My favorite passage to use during Bible study with my students is Matthew 20: 1-16, The Parable of the Workers in the Vineyard. To put it simply, this passage compares the Kingdom (or as I like to think of it, Ecosystem) of Heaven to a landowner and his workers. Early in the morning, the landowner hires several daily workers who agree to the usual daily pay. Then the landowner hires more workers at mid-day, and even more towards the end of the day. When it is time to be paid, the full-day workers are disappointed upon realizing that all workers were paid the same amount. The landowner’s response to their distress at the unfair nature of his payment scale is that he did not short the full day workers of the money they were promised and that he is allowed to do what he wishes with his money.
One of my favorite memories happened as I was conducting the Bible study and I felt that, though they were trying, my students were exhausted and completely disengaged from the entire program. After only a couple, painful minutes of slow discussion, I defeatedly asked “Alright. Does anyone have any questions or comments before we wrap up?” Fully prepared to end the Bible study there, I was pleasantly surprised when one of my students raised her hand and rather timidly stated “I have something to say but it might sound controversial.” She then spoke about Christians’ views of the LGBTQ+ community and said “I don’t understand how you can be a Christian and hate people.” Though her words were simple, her sentiment got me teary as I saw the effects of this student’s faith on her world outlook taking shape.
Throughout my life I have been taught to be the type of Christian who loves, and shows love to all of God’s children. Before interning with AYM, that meant donating to coat drives at school, spending afternoons at food banks, and leading groups to plant trees with Trees Atlanta, which are all awesome things, but this passage is about more than just love. It’s about grace. Grace that isn’t deserved.
This summer I have seen snippets of some harsh realities of life that often shake both my students and myself up. After each of the occurrences, I muster up whatever strength I have to lead my students in what we at YMCo call a “debrief” to help them understand and interpret what they just saw. For example, if we see someone yelling we discuss how, though their behavior is not okay, all of us have felt that way inside at some point or another, but we have the privilege to go to our homes and be upset in private.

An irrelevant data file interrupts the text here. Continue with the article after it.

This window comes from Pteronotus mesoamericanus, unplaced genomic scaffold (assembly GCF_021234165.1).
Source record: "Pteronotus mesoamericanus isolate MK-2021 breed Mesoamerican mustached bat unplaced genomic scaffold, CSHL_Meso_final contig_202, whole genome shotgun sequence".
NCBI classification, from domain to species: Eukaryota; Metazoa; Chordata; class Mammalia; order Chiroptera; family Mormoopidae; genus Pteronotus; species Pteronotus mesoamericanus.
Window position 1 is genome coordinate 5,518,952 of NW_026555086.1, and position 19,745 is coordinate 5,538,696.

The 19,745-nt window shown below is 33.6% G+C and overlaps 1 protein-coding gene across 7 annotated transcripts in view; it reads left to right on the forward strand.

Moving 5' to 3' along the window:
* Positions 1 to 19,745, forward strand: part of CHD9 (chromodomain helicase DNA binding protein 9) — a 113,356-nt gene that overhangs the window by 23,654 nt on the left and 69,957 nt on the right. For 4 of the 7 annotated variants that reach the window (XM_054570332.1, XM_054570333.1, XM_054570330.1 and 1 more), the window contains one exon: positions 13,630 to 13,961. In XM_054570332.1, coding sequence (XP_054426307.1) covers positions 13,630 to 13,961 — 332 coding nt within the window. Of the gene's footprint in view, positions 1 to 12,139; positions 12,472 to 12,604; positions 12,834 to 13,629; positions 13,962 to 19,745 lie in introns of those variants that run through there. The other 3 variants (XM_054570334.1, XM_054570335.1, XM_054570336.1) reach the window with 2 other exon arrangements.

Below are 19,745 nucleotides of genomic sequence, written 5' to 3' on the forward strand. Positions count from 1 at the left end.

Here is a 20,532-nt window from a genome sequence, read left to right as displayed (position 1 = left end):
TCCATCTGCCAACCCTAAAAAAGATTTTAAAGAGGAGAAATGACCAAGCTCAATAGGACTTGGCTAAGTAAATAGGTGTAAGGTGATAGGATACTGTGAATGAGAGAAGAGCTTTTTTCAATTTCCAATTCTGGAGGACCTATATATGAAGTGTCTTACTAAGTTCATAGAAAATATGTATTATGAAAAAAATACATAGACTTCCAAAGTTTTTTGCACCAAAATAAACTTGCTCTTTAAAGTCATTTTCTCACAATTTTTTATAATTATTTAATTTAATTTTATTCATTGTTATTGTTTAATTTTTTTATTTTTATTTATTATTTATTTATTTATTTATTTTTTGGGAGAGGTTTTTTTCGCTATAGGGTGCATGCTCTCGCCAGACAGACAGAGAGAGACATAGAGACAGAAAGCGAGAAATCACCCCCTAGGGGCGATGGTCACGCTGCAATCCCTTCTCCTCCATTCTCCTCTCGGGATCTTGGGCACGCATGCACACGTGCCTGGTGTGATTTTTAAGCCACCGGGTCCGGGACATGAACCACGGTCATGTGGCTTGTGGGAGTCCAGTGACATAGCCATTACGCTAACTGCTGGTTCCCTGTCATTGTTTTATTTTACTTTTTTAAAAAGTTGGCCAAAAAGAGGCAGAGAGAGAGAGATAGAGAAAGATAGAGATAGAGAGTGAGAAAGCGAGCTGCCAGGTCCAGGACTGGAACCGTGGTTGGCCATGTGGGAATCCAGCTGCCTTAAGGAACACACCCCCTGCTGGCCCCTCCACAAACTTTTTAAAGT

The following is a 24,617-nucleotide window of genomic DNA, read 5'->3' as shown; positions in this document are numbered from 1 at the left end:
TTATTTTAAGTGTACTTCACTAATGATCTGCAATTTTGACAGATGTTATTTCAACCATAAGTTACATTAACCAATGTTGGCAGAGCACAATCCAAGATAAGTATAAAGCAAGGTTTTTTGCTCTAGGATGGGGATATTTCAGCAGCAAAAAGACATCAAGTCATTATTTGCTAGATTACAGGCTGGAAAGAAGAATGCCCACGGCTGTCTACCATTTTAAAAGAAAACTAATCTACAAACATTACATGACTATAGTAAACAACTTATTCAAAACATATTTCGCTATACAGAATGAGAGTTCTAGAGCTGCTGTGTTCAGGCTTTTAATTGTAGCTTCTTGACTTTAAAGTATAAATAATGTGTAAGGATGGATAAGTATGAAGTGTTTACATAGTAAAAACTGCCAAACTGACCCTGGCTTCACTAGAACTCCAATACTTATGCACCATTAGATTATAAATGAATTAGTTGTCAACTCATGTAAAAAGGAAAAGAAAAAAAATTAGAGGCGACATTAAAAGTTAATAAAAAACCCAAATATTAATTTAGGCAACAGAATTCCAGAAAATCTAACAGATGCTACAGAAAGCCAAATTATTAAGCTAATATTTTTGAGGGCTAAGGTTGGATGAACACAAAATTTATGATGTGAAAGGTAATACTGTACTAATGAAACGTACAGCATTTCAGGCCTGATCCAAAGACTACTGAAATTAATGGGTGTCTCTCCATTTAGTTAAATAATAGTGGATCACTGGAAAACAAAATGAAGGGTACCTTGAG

The hardest debrief I have led was with a group of students who thought they saw a man using marijuana in one of our agencies, 12 Baskets Café, and could not understand why the agency staff would not kick him out of the restaurant as he no longer “deserved” to be there. I spoke with my students about how, while 12 Baskets does not endorse drug usage, they believe in extending God’s grace to all of our neighbors, especially those who are marginalized and in our eyes don’t “deserve” it. We thought about how giving imperfect people grace is what the Bible all about, which is exactly what 12 Baskets was doing. This discussion took a lot out of me as I felt that my students were attacking this man who I personally felt had done little-to-no wrong, however, as I listened to myself speak about grace, I realized grace was what my students needed from me. I can’t expect them to be perfect any more than I can expect neighbors at our agencies to be perfect, but I must still strive to show them grace
The idea that the world should be “fair” is so deeply ingrained in my outlook that it is often difficult for me to practice what I preach and find love in my heart for those who don’t “deserve” it. But the fact is, people are lame. All of us. We all make mistakes and none of us can ever live up to the God who created us with their own breath. However, as The Parable of the Workers in the Vineyard tells us, God really doesn’t care if we “deserve” love. Though our individualistic world often pushes the message that if someone is not directly improving your life right now they are not worth loving, God pushes back by demonstrating radical, underserved, and truly amazing grace.
In following the essential Christian call to be more like God and make the earth more like Heaven, we must all strive to push past the idea of “deserving” to get to the idea of “loving all” by showing grace to ourselves and all other wretches, no questions asked.